In this audio chapter...

A sound collaboration has put Kannada literature and culture back in focus, and its rewards are many

Bengaluru reflects the aspirations of the state’s numerous youth. People who come here in search of jobs meet a different world and get lost in the din of the city, with hardly any time left for entertainment and reading taking a backseat. The Kannada literature world has been struggling with not enough takers for the content produced, book sales going down and not many new readers.

For Mukund Setlur, a Bengaluru-based management professional, Keli Katheya became a project to bring selected Kannada short stories closer to people, with audio as the medium.

In Kannada, there are hardly any audiobooks. “Story itself is an art form. The art form has to adapt itself to get a lot more reach than what it’s getting right now,” Mukund says, adding that people don’t have time to go to book shops, choose books or read stories these days.

So, his thought was, “Is there a way to bring these stories to people using a group of people who people are used to?”

In the first edition of Keli Katheya, which was released in 2014, cine stars like Rakshit Shetty, Kishore Kumar G, singer M D Pallavi, theatre artiste Suchendra Prasad and many other celebrities were roped in. Writers whose stories were chosen shared the audio rights with the Keli Katheya team. The project became a hit.

Unlike cinema, audio leaves a lot more to one’s imagination. “Ours was the first audiobook on short stories to come out,” Mukund says.


Film artistes reading out Kannada stories for the Keli Katheya project. 

Vasudhendra, a popular writer who contributed a story to the project, says the audiobook was well-made and became a success story. However, he thinks there should have been more emphasis on the writers, instead of making it a celebrity affair. Mukund has his justification: How do we take something to people, most of whom might not be willing to try out literature, in a way that’s more acceptable and relatable to them? Celebrities are the easy answer.

Kannada singer and actor M D Pallavi, who was a part of Keli Katheya first edition, and is going to be involved in the upcoming second edition, endorses the cause. “We get videos and audios done using state-of-the-art technology in all other languages but Kannada products are rare. This is a novel attempt to bring short stories closer to Kannadigas,” she says.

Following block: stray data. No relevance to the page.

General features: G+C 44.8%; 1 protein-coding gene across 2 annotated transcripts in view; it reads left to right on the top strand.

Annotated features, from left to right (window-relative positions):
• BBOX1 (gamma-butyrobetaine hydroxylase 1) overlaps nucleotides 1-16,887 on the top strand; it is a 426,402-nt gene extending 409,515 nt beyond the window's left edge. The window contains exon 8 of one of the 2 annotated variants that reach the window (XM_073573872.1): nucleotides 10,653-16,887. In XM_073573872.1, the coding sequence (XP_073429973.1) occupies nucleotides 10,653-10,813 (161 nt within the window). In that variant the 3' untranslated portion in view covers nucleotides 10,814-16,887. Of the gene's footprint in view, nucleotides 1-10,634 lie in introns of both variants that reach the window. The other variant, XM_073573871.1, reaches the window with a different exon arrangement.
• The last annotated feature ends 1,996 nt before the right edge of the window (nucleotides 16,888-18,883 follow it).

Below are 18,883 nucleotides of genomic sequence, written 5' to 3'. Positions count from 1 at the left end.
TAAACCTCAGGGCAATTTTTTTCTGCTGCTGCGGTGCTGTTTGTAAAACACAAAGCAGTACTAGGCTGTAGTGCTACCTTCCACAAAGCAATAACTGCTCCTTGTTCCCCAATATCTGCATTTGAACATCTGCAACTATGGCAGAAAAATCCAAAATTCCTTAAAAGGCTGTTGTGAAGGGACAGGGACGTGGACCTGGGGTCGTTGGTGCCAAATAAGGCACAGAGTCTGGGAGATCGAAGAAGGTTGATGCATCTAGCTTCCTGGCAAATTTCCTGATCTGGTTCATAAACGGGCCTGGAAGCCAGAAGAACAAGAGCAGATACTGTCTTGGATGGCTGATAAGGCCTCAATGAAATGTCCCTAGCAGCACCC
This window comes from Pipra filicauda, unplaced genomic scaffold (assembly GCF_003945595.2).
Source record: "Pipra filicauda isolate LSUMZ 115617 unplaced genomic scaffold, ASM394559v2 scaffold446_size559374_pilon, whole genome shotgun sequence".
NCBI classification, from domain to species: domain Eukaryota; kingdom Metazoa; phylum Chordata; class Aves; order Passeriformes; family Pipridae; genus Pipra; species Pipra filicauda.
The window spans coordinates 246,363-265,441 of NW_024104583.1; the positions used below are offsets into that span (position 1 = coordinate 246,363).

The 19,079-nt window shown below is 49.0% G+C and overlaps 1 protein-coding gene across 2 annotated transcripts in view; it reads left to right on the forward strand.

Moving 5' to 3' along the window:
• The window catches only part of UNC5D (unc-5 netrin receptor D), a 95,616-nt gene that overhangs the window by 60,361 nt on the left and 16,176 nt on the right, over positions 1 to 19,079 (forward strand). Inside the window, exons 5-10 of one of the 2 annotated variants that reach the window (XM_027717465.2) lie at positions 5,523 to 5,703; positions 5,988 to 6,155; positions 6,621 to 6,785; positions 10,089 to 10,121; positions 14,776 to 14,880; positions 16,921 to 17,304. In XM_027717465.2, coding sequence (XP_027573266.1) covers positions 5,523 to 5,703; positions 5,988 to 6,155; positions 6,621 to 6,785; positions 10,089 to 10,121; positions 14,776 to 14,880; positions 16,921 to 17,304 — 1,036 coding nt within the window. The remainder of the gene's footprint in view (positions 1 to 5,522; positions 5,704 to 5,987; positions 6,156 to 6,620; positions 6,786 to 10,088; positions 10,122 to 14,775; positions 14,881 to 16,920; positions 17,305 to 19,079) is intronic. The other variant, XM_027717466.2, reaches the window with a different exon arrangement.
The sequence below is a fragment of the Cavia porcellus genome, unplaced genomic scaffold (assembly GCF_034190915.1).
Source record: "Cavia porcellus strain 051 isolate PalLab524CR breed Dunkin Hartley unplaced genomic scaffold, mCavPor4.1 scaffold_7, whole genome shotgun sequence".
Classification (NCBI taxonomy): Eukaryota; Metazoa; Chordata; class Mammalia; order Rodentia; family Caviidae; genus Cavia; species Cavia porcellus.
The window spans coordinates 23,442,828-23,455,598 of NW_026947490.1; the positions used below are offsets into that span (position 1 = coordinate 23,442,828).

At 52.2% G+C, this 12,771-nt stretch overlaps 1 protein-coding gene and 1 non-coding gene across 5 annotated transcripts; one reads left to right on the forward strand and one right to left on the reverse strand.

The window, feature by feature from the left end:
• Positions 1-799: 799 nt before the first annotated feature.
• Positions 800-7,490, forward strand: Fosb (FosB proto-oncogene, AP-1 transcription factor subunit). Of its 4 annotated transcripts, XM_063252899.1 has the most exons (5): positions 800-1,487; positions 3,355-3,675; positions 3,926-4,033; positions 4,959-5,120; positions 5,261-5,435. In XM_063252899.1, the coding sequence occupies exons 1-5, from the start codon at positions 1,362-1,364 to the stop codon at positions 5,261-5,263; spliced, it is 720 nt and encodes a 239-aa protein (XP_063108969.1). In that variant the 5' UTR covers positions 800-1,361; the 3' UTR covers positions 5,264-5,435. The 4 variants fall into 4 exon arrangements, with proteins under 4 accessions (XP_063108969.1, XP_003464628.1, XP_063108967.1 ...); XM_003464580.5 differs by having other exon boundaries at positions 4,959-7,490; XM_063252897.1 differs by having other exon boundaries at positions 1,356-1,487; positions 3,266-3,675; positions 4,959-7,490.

She adds that other than the team’s interest in Kannada literature and its passion towards the cause, what they do with the profit they get from the project is what got her to collaborate.

Where does the profit gained from this project go? Mukund says it’s donated to Aviratha, a nongovernmental organisation in its notebook donation drive that focuses on Kannada-medium government schools across Karnataka.

For schools...

Satheesh Gowda, founder member of Aviratha, says the Keli Katheya team is one of the collaborators for their annual notebook donation drive, that covers about 350 government schools every year across all districts of Karnataka, 99% of which have Kannada medium.

Every year, come June, Aviratha starts distributing notebooks to students. About 450 active members work towards mobilising the contributions and organising the distribution logistics. The members of Aviratha from rural areas of the state identify the needy schools and the team takes it forward. 

Aviratha raises funds through individual contributions, corporate social responsibility and fundraiser programmes. The initiative has gained respect and popularity. Shashikala Badami, a teacher from Kelavadi government primary school that has about 200 children, explains what the drive means to beneficiaries: “They come in June and give 12 notebooks to each kid. It means a lot to the children in our school, most of them being poor, whose parents are sometimes away in cities working as daily labourers... Entire year they don’t have to spend on notebooks. It is a big support.”

Government higher primary school at Hosakatti in Dharwad’s Kundagol taluk is another beneficiary of the notebook drive. Parashuram Teggi, the headmaster, says Aviratha team has been visiting the school for the last seven-eight years. They provide notebooks and compass boxes to the kids, numbering about 200. Science kits for kids are an additional donation this year, which are expected to arrive in the next few weeks. “It helps create interest,” he adds.